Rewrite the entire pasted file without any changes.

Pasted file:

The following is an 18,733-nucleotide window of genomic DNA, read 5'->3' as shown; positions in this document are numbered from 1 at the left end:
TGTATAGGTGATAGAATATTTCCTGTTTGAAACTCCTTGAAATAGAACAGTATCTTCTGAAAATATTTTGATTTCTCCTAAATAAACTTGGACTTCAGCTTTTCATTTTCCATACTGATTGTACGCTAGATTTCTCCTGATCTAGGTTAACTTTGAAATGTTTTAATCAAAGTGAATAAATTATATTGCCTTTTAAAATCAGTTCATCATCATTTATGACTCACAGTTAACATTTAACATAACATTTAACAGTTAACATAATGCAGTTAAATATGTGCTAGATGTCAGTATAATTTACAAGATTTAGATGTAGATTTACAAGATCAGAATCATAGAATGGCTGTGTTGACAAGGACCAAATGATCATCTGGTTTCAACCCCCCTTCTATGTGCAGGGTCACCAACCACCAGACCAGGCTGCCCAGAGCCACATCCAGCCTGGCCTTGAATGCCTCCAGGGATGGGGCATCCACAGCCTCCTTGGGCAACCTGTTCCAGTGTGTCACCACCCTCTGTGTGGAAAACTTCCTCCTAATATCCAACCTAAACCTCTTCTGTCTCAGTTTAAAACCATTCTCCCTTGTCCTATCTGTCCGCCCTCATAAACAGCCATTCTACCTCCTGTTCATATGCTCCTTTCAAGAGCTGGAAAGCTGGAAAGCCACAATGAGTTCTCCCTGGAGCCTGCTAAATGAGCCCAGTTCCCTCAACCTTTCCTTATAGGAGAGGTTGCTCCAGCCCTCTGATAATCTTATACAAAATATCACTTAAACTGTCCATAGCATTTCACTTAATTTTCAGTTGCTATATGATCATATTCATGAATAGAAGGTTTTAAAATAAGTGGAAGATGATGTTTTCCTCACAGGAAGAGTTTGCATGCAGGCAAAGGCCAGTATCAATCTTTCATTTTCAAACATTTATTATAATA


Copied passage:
The following is an 18,733-nucleotide window of genomic DNA, read 5'->3' as shown; positions in this document are numbered from 1 at the left end:
TGTATAGGTGATAGAATATTTCCTGTTTGAAACTCCTTGAAATAGAACAGTATCTTCTGAAAATATTTTGATTTCTCCTAAATAAACTTGGACTTCAGCTTTTCATTTTCCATACTGATTGTACGCTAGATTTCTCCTGATCTAGGTTAACTTTGAAATGTTTTAATCAAAGTGAATAAATTATATTGCCTTTTAAAATCAGTTCATCATCATTTATGACTCACAGTTAACATTTAACATAACATTTAACAGTTAACATAATGCAGTTAAATATGTGCTAGATGTCAGTATAATTTACAAGATTTAGATGTAGATTTACAAGATCAGAATCATAGAATGGCTGTGTTGACAAGGACCAAATGATCATCTGGTTTCAACCCCCCTTCTATGTGCAGGGTCACCAACCACCAGACCAGGCTGCCCAGAGCCACATCCAGCCTGGCCTTGAATGCCTCCAGGGATGGGGCATCCACAGCCTCCTTGGGCAACCTGTTCCAGTGTGTCACCACCCTCTGTGTGGAAAACTTCCTCCTAATATCCAACCTAAACCTCTTCTGTCTCAGTTTAAAACCATTCTCCCTTGTCCTATCTGTCCGCCCTCATAAACAGCCATTCTACCTCCTGTTCATATGCTCCTTTCAAGAGCTGGAAAGCTGGAAAGCCACAATGAGTTCTCCCTGGAGCCTGCTAAATGAGCCCAGTTCCCTCAACCTTTCCTTATAGGAGAGGTTGCTCCAGCCCTCTGATAATCTTATACAAAATATCACTTAAACTGTCCATAGCATTTCACTTAATTTTCAGTTGCTATATGATCATATTCATGAATAGAAGGTTTTAAAATAAGTGGAAGATGATGTTTTCCTCACAGGAAGAGTTTGCATGCAGGCAAAGGCCAGTATCAATCTTTCATTTTCAAACATTTATTATAATA